Category Archives: Periodontic

Periodontist

Dr. Al Manesh Periodontist & Implantologist

With over 20 years of experience, Dr. Manesh brings a wealth of knowledge and expertise to his patients. He has placed over 7,000 implants and is one of the only implant specialist in the Houston area using all-ceramic zirconia implants. In addition, he takes regenerative periodontal care and periodontal cosmetic surgery to a whole new level through the use of progressive treatment options, including plasma rich in growth factors (RGF), bone grafts (synthetic, animal, or patient’s own bone), and tissue grafts to regenerate and reconstruct jawbone and gum tissue in the oral cavity. Dr. Manesh also performs bite analysis, full mouth rehabilitation, and All-on-4 implant-supported fixed dentures.

Dr. Manesh takes each patient’s health concerns seriously and customizes a treatment plan just for you. He is always willing to answer any questions you have so that you are completely comfortable with the entire process. Dr. Manesh earned his Bachelor of Science degree from California Polytechnic University, Pomona. He continued his dental studies at Oregon Health Sciences University where he earned his doctorate in dentistry. He decided to become a periodontist and went on to obtain his postgraduate degree in Periodontics at Louisiana State University. He is also a published author, noted lecturer, and Fellow of the International Congress of Oral Implantologists (FICOI). He is actively involved in the professional dental community and is a member of the American Dental Association, the American Academy of Implant Dentistry, the American Academy of Periodontology, and the Academy of Osseointegration. Dr. Manesh has also spent the past 10 years training other dentists in implantology and periodontal surgeries. He currently teaches professional training courses on the placement of ceramic zirconia dental implants and implant-related procedures for the Ceramic Implant Institute : www.ceramicimplantinstitute.com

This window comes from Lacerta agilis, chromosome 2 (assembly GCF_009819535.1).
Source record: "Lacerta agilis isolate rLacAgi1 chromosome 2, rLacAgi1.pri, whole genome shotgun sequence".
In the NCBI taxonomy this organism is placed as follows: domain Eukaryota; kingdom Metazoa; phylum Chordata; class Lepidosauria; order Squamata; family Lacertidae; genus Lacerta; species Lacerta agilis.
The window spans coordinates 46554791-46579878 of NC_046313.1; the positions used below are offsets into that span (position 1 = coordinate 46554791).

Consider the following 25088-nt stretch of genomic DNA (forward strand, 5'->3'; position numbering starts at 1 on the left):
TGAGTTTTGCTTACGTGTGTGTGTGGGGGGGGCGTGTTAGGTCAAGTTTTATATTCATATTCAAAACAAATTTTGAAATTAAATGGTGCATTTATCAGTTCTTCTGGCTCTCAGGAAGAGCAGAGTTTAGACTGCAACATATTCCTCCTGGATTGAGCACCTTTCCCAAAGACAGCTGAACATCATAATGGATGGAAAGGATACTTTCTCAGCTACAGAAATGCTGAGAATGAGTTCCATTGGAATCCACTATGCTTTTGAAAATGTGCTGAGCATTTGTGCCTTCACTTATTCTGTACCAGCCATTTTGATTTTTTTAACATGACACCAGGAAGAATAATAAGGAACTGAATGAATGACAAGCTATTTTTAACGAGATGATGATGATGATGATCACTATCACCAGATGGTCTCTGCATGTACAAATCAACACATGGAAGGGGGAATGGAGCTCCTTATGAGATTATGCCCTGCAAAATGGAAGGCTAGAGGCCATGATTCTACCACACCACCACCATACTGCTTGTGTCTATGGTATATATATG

When he is not busy working with patients, teaching, or learning about the latest dental technology, Dr. Manesh enjoys spending time with his wife and three children. His hobbies include water sports, reading, and traveling. Dr. Manesh speaks English and Farsi.